In the United States, hearsay is not admissible as evidence (with many exceptions) because it would violate the defendant's constitutional right to confront his or her accusers.
When hearsay evidence is offered, defendants and their attorneys cannot confront the person who allegedly made the statement. They cannot cross-examine that person. They cannot have the jury see the person to gain an impression of his or her reliability. In other words, they are confronted with evidence against them that cannot be fully vetted or challenged to determine whether it is reliable. This goes against the 6th Amendment to the US Constitution.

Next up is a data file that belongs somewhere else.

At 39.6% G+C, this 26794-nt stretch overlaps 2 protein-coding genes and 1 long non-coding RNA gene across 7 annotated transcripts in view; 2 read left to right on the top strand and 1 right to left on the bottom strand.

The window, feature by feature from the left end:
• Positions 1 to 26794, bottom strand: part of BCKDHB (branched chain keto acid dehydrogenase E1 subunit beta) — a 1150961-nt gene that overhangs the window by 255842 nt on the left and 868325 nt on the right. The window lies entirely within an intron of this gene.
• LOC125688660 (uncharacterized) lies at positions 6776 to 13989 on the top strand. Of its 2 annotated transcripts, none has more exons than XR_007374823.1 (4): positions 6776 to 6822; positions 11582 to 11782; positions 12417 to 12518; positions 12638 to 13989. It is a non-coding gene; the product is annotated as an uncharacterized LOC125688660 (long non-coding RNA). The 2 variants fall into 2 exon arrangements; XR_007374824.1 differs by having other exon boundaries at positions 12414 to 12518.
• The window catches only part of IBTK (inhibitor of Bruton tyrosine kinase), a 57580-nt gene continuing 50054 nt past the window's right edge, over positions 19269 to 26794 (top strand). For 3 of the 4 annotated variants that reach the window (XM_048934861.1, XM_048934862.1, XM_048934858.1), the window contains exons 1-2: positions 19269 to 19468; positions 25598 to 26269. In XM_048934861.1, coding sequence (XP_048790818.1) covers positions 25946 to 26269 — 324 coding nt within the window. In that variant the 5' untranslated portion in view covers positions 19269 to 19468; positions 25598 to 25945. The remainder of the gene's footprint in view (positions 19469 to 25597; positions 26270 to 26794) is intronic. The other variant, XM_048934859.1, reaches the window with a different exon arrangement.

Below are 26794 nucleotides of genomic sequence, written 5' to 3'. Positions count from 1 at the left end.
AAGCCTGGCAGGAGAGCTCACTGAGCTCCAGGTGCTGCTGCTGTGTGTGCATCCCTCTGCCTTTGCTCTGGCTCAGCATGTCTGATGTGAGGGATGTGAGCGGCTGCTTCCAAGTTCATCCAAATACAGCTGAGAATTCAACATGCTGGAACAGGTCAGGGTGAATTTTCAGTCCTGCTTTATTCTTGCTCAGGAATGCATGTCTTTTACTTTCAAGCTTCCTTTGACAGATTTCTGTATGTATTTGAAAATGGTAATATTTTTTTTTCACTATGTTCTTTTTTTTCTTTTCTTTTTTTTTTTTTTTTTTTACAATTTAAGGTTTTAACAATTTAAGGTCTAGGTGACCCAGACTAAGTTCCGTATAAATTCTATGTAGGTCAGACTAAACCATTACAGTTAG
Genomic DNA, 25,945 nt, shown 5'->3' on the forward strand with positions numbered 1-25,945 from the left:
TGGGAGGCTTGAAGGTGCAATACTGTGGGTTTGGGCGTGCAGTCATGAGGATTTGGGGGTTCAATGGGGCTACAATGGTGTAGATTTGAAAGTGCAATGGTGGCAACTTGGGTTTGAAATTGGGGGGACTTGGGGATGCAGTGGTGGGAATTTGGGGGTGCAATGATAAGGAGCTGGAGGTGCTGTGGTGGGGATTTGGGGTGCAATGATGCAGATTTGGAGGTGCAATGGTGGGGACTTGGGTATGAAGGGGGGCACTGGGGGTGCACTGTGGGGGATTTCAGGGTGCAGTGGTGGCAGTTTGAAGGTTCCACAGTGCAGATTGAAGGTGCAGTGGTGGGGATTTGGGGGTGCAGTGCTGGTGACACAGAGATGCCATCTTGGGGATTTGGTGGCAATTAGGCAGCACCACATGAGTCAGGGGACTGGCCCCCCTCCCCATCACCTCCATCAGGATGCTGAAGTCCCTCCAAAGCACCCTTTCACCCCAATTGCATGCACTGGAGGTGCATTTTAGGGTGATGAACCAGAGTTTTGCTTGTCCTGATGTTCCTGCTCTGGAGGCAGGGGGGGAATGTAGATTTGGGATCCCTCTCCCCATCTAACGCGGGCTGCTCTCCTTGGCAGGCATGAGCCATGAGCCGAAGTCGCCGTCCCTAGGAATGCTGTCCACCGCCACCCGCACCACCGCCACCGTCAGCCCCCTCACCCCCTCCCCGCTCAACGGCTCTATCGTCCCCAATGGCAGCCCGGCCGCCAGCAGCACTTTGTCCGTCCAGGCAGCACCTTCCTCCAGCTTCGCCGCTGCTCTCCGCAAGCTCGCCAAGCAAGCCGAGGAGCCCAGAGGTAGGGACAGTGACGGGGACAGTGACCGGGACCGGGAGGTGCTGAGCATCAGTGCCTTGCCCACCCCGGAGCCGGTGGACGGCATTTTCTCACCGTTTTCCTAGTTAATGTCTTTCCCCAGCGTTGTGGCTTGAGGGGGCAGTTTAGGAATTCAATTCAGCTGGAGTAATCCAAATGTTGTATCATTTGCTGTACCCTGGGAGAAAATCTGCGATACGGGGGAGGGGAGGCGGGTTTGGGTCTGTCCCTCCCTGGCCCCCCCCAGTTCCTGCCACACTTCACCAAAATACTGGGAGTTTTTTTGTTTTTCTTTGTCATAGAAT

You can check your state's Rules of Evidence, but here is mine, and there are exceptions to HS, see Rules 803, 804, etc. You can also scroll through the Federal Evidence Rules online.
If you vist a law library, they have Volumes called FRD, or Federal Rules Decisions, case law on the Rules of Evidence. You can look up the Hearsay Rule and case law on it and other Rules.